<dxg:TreeListView TreeDerivationMode="ChildNodesSelector" ChildNodesPath="Tasks"/>
        </dxg:TreeListControl.View> 
    </dxg:TreeListControl>
    

Child Nodes Selector

TIP

Demo: Child Nodes Selector

Requires installation of WPF Subscription. Download

Use the Child Nodes Selector to create a hierarchical data structure in the TreeListView. An example of this structure is shown below:

public class ProjectObject : BaseObject {
    public ObservableCollection<ProjectStage> Stages { get; set; }
}

public class ProjectStage : BaseObject {
    public ObservableCollection<Task> Tasks { get; set; }
}

public class Task : BaseObject {
    State state;
    // ...
}
  1. Create a selector class that implements DevExpress.Xpf.Grid.IChildNodeSelector, and override the SelectChildren method that returns node children.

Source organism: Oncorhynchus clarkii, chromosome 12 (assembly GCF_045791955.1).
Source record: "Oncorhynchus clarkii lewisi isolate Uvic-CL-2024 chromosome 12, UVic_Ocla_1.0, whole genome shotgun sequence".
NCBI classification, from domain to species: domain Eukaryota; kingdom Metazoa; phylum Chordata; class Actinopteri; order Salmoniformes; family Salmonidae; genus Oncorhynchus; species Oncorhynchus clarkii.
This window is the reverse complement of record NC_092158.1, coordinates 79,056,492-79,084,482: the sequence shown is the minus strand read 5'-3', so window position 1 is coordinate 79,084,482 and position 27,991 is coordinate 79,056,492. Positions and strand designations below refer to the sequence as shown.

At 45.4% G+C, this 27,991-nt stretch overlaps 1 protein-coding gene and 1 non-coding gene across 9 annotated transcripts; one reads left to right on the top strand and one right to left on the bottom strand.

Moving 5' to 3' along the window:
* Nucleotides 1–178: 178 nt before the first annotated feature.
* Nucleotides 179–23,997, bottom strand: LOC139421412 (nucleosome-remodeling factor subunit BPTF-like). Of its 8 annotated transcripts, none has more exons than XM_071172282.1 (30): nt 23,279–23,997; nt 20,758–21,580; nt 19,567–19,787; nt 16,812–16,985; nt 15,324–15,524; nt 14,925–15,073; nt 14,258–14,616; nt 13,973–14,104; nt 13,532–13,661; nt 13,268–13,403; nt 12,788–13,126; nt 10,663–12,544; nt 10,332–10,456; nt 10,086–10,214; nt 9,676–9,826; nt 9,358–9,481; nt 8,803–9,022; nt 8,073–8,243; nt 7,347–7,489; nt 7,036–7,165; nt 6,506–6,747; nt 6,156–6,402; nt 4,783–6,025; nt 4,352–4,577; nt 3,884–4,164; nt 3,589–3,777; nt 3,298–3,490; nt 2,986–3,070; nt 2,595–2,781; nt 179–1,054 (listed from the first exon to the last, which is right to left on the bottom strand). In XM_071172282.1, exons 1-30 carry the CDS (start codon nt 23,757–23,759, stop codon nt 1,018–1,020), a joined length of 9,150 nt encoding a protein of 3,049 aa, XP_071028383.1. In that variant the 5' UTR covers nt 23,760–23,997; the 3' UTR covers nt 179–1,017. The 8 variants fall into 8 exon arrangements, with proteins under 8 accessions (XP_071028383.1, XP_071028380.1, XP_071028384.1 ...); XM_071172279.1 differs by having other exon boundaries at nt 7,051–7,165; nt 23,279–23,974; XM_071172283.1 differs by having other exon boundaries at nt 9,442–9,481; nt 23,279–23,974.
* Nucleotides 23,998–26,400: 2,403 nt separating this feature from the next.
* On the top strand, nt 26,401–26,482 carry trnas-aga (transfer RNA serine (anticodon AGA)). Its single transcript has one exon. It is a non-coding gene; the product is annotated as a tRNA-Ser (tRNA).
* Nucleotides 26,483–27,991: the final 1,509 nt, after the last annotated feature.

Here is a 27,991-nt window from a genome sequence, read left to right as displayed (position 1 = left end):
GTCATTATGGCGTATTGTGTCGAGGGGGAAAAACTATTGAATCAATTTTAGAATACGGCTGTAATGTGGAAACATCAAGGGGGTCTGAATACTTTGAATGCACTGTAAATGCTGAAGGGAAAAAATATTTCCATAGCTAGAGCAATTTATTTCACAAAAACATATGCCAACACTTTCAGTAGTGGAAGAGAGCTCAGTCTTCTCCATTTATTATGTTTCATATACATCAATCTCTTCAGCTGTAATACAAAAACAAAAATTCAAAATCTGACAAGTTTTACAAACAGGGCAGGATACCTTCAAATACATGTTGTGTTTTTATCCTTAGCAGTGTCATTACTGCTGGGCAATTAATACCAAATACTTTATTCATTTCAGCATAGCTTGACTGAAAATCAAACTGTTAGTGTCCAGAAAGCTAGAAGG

For the Project-Stage-Task class structure, the selector class is as follows:

    public class CustomChildrenSelector : IChildNodesSelector {
        public IEnumerable SelectChildren(object item) {
            if (item is ProjectStage)
                return ((ProjectStage)item).Tasks;
            else if (item is ProjectObject)
                return ((ProjectObject)item).Stages;
            return null;
        }
    }
    
  2. Assign the Child Nodes Selector to the TreeListView.ChildNodesSelector property.

  3. Set the TreeListView.TreeDerivationMode property to ChildNodesSelector.

    <dxg:TreeListControl x:Name="treeList"
                        ItemsSource="{Binding DataItems}"
                        DataContext="{StaticResource viewModel}">
        <dxg:TreeListControl.Resources>
            <local:CustomChildrenSelector x:Key="childrenSelector"/>
        </dxg:TreeListControl.Resources>
        <dxg:TreeListControl.Columns>
            <dxg:TreeListColumn FieldName="Name" />
            <dxg:TreeListColumn FieldName="Executor" />